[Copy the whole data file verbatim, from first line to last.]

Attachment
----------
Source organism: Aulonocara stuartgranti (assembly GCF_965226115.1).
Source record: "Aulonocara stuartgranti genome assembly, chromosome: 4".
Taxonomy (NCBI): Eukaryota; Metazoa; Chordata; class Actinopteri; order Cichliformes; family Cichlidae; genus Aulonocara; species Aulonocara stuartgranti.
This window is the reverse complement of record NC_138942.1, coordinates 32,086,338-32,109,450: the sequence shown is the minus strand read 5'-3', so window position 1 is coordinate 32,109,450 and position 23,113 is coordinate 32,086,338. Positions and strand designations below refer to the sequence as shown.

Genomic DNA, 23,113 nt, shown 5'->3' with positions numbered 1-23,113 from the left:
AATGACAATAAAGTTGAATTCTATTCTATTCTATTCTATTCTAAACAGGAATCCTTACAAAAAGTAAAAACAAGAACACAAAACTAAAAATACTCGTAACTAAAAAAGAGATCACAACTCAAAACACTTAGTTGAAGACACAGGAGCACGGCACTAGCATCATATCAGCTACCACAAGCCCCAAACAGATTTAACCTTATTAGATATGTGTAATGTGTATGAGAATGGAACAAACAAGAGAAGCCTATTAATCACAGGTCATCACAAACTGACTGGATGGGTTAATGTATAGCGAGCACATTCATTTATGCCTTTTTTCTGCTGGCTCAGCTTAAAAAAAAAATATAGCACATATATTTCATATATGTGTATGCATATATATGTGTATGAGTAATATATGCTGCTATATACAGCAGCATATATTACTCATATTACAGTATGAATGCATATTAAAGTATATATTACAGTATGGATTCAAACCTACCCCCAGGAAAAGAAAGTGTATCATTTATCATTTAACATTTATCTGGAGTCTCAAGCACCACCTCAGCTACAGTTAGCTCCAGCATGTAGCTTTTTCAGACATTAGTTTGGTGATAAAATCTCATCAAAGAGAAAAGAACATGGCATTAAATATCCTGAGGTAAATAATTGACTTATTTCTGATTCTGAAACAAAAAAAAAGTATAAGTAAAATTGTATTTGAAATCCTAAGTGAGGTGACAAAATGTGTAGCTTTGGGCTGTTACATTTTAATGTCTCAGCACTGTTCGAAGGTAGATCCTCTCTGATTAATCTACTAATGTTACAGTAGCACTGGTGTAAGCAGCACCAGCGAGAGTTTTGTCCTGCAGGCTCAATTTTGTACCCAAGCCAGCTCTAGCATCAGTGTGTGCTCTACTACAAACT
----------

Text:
Source organism: Aulonocara stuartgranti (assembly GCF_965226115.1).
Source record: "Aulonocara stuartgranti genome assembly, chromosome: 4".
Taxonomy (NCBI): Eukaryota; Metazoa; Chordata; class Actinopteri; order Cichliformes; family Cichlidae; genus Aulonocara; species Aulonocara stuartgranti.
This window is the reverse complement of record NC_138942.1, coordinates 32,086,338-32,109,450: the sequence shown is the minus strand read 5'-3', so window position 1 is coordinate 32,109,450 and position 23,113 is coordinate 32,086,338. Positions and strand designations below refer to the sequence as shown.

Genomic DNA, 23,113 nt, shown 5'->3' with positions numbered 1-23,113 from the left:
AATGACAATAAAGTTGAATTCTATTCTATTCTATTCTATTCTAAACAGGAATCCTTACAAAAAGTAAAAACAAGAACACAAAACTAAAAATACTCGTAACTAAAAAAGAGATCACAACTCAAAACACTTAGTTGAAGACACAGGAGCACGGCACTAGCATCATATCAGCTACCACAAGCCCCAAACAGATTTAACCTTATTAGATATGTGTAATGTGTATGAGAATGGAACAAACAAGAGAAGCCTATTAATCACAGGTCATCACAAACTGACTGGATGGGTTAATGTATAGCGAGCACATTCATTTATGCCTTTTTTCTGCTGGCTCAGCTTAAAAAAAAAATATAGCACATATATTTCATATATGTGTATGCATATATATGTGTATGAGTAATATATGCTGCTATATACAGCAGCATATATTACTCATATTACAGTATGAATGCATATTAAAGTATATATTACAGTATGGATTCAAACCTACCCCCAGGAAAAGAAAGTGTATCATTTATCATTTAACATTTATCTGGAGTCTCAAGCACCACCTCAGCTACAGTTAGCTCCAGCATGTAGCTTTTTCAGACATTAGTTTGGTGATAAAATCTCATCAAAGAGAAAAGAACATGGCATTAAATATCCTGAGGTAAATAATTGACTTATTTCTGATTCTGAAACAAAAAAAAAGTATAAGTAAAATTGTATTTGAAATCCTAAGTGAGGTGACAAAATGTGTAGCTTTGGGCTGTTACATTTTAATGTCTCAGCACTGTTCGAAGGTAGATCCTCTCTGATTAATCTACTAATGTTACAGTAGCACTGGTGTAAGCAGCACCAGCGAGAGTTTTGTCCTGCAGGCTCAATTTTGTACCCAAGCCAGCTCTAGCATCAGTGTGTGCTCTACTACAAACT